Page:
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Movie Review

Review: 'The Tempest'

Review: 'The Tempest'
Photo Source: David Hou
Oh brave new stage that has such actors in’t! Des McAnuff’s exquisite production of “The Tempest,” seen at the Stratford Shakespeare Festival, comes to thrilling life on screen thanks to NCM Fathom’s brilliant filming technology. Despite the inherent differences between stage and screen performances, the talented cast, led by Academy Award-winner Christopher Plummer, shine through the cameras, and their energy is exhilarating.

The multi-talented Plummer, an iconic actor for many reasons, seems particularly suited to Prospero. One might say he was born for the part, and it’s almost a pity he’s waited so long to do it. He commands the stage with a calmness that eases his scene partners, and he recites Shakespearean verse as if it were his natural way of speaking. He makes what is extremely difficult look effortless.

Trish Lindstrom is doe-eyed and lovely as Prospero’s daughter Miranda, while Julyana Soelistyo and Dion Johnstone are wonderfully matched as the spirit Ariel and his beastly slave Caliban, respectively. McAnuff doesn’t make any surprising choices with how he presents these otherworldly beings, and he sticks to a strict textual interpretation. Soelistyo and Johnstone shed their humanness and disappear in Paul Tazewell’s detailed costumes, making the supernatural completely believable. Bruce Dow is hilarious as the comic Trinculo and shares a great stage chemistry with Geraint Wyn Davis as his foppish partner Stephano. Gareth Potter is charming as Ferdinand, Alonso’s son and Miranda’s future betrothed. In fact, the entire ensemble brings the Shakespearean world to life beautifully, aided by Michael Walton’s picturesque lighting and Robert Brill’s simple yet effective set.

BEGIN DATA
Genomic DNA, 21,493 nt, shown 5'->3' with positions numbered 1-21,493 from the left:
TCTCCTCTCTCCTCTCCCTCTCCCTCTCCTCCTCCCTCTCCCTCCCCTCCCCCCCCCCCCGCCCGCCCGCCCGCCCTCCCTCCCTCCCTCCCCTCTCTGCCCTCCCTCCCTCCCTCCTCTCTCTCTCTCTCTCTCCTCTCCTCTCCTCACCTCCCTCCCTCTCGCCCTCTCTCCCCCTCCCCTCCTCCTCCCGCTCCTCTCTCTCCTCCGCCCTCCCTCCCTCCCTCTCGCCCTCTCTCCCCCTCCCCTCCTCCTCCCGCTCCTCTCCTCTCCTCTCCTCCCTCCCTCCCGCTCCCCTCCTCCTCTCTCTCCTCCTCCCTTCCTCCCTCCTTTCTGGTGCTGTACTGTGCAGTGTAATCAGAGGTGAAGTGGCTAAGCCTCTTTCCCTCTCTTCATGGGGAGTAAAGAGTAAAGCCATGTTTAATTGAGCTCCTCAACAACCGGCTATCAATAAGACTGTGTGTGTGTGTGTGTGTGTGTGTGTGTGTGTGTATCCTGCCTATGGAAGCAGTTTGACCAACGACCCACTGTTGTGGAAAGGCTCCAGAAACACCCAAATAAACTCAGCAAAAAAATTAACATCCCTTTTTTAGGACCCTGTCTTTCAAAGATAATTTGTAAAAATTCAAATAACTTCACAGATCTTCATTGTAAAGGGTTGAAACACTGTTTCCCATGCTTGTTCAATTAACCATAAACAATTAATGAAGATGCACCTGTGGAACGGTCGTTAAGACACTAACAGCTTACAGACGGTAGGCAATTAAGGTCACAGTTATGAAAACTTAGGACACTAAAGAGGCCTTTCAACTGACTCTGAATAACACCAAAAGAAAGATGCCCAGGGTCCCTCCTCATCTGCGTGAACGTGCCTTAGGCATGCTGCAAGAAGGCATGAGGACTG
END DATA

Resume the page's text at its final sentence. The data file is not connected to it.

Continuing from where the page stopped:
Performed on the Festival Theater’s thrust stage, the filmed version carefully captures the momentum of the dramatic action. In the opening scene, when the tempest strikes the King of Naples’ ship, the cameras move about, creating the feeling of seasickness mirrored onstage. And in quieter moments, as when Plummer delivers Prospero’s epic monologue while he surrenders his magical powers, the intimate close-ups make the production purely cinematic.

The presentation concludes with a discussion between McAnuff and Plummer about the play, and this recording is a blessing to all who adore classic theater. Though Prospero must drown his book and break his staff, audiences around the world will never have to give up the magic thanks to this film.

“The Tempest” will play in select theaters across the United States 7 p.m., Thursday, June 14. For information, visit

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